Archive for October, 2010

the hip-pocket vocab

scribd version… an old link i’d lost track of.

doesn’t actually work; not here. god-damn it.
try here (works as of now. this is infuriating.)

fuck it. after a short while all i get is the fucking ads.
sorry i brought it up.


i can never find the doggone thing
and it comes up too seldom to’ve memorized.
the grapher won’t do multiple graphs.

\bulletPress [APPS} key
\bulletSelect Transfrm from the menu
\bulletPress 1: Uninstall
(… “Now the Y= editor should return to the normal display.”)
i’m throwing away the 6-year-old piece of paper
with this info on it now. you know what they say:
if you throw anything away, xerox it so you’ll have
a copy.


Part of my job (as I see it from here) is to break students of nasty habits like writing “+” when they mean “and”.

Because, look. Suppose you know that A = B. Suppose you also know that C=D. You’d have to be pretty doggone obtuse to believe that you now know anything resembling A=B+C=D, right? I mean, come on now. How did “A” get to be equal to “B+C” all of a sudden out of thin air?

So if we want to abbreviate… and we sure as blue blazes do (the statistics books are wrong, wrong, wrong)… the (conjunctive meaning of) the English word “and” in contexts like this, it’ll be a good idea to introduce another symbol.

If typesetting were easy, it’d now be the “logical and” symbol (TeX “wedge”) \wedge (thus: A=B \wedge C=D). But typesetting is not easy and we’re opting for plain old ampersand: “&” (thus: A=B & C=D).

Sounds simple, no? It’s never simple. I’ve just made “&” into a technical term and it’ll be subject to the same kind of abuse I’ve just illustrated. This is probably a bad idea just now… that’s why it’ll sometimes be worth the trouble to use “\wedge“.

But then… and I’ve now experienced this firsthand, maybe for the first time… even a special symbol like \wedge will have an irresistible appeal for some students: “Which elements of {5, 4, 11, 6} are even?— 4\wedge6 — Oh dear me no… number-wedge-number?… what would that even mean (we wedge propositions or logical variables or things like that, don’t we)… admittedly this improves on “plus” but… but… can’t you just see how ugly this is?!”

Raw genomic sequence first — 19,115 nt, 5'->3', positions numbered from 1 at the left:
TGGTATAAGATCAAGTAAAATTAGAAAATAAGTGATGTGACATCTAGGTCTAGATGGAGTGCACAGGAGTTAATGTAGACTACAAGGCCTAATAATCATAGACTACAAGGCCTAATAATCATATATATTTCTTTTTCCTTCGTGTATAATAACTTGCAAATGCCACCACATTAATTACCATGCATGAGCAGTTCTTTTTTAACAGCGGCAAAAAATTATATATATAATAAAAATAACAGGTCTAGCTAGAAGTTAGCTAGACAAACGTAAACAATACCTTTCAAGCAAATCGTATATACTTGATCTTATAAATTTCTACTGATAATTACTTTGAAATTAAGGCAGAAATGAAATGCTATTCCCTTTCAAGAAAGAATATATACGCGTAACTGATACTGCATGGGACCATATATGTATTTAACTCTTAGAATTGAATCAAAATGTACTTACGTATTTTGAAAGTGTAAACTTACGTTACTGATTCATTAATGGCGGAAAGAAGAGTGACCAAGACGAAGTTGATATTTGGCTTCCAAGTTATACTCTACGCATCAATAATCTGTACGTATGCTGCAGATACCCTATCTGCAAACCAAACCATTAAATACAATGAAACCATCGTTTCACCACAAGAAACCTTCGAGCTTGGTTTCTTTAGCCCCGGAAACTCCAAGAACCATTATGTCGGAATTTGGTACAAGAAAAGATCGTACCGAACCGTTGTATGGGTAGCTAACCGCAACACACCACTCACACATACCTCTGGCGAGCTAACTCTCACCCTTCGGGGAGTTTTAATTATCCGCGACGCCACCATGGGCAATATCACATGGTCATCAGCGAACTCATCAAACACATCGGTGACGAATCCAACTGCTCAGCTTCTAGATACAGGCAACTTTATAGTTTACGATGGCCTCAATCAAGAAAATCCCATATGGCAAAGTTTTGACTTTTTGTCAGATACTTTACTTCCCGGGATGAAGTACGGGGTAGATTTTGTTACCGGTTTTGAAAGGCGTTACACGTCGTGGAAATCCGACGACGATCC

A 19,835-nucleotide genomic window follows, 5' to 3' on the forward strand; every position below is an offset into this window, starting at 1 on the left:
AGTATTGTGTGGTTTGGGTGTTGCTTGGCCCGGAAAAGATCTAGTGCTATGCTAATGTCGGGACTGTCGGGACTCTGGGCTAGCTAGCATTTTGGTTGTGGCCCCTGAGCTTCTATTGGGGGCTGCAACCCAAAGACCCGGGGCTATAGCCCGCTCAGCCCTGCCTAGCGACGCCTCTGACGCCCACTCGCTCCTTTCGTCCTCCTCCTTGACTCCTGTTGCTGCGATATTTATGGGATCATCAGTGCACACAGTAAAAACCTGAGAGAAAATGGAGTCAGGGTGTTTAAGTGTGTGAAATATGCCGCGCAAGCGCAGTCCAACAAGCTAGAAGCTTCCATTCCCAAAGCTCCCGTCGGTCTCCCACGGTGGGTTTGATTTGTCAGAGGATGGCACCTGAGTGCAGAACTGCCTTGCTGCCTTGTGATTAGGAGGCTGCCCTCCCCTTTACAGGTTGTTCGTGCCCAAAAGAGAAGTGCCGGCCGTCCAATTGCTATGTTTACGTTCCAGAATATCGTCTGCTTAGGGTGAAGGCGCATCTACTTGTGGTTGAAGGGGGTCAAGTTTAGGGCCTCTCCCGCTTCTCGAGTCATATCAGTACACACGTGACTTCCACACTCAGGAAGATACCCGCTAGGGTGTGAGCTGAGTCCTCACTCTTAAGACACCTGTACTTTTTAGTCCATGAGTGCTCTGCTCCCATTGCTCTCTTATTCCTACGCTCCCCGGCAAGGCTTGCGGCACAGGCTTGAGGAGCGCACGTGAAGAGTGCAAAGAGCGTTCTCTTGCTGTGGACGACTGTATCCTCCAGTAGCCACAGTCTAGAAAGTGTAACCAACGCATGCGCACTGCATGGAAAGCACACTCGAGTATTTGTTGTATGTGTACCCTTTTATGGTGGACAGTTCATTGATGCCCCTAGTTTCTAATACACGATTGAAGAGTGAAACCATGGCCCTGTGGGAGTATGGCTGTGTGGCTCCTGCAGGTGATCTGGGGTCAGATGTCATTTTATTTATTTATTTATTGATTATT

It’s my belief that this kind of mishmoshing of Text and Symbols is actually encouraged by almost all math textbooks. I’m not now proposing another rant about a textbook (that will probably come later).
There’s a lot of great stuff in Epp; heck, there’s a lot of great stuff in the two chapters we’ve considered (very briefly in the case of Ch. 3). I myself have learned a new usage (Epp’s use of \Rightarrow as opposed to \rightarrow… I’m Vlorbik and I approve of making the appropriate [particular-versus-global] distinction with these notations…) and mini-lesson-plans (every good problem suggests a line of attack…).


any luck? three different symbols, right?
an equal-sign-that-didn’t-know-when-to-stop;
a “left-and-right-arrow”; and a *double* leftrightarrow.

okay. it appears to work on *this* set-up;
no telling what *your* mileage looks like
(just be sure that it *will* vary).

these symbols, then.

these symbols *all* stand for versions of
“two things have the same interpretation”.

there’s already a great deal of confusion
about (what i take to be) the *best-known*
symbol in this class: the *sign of equality*, “=”.
i’ve remarked on this phenomenon before.

but at the “math 366” level–my current class–
it becomes very important to be very careful to
*distinguish* between various notions of
“means the same thing as”.

but… how?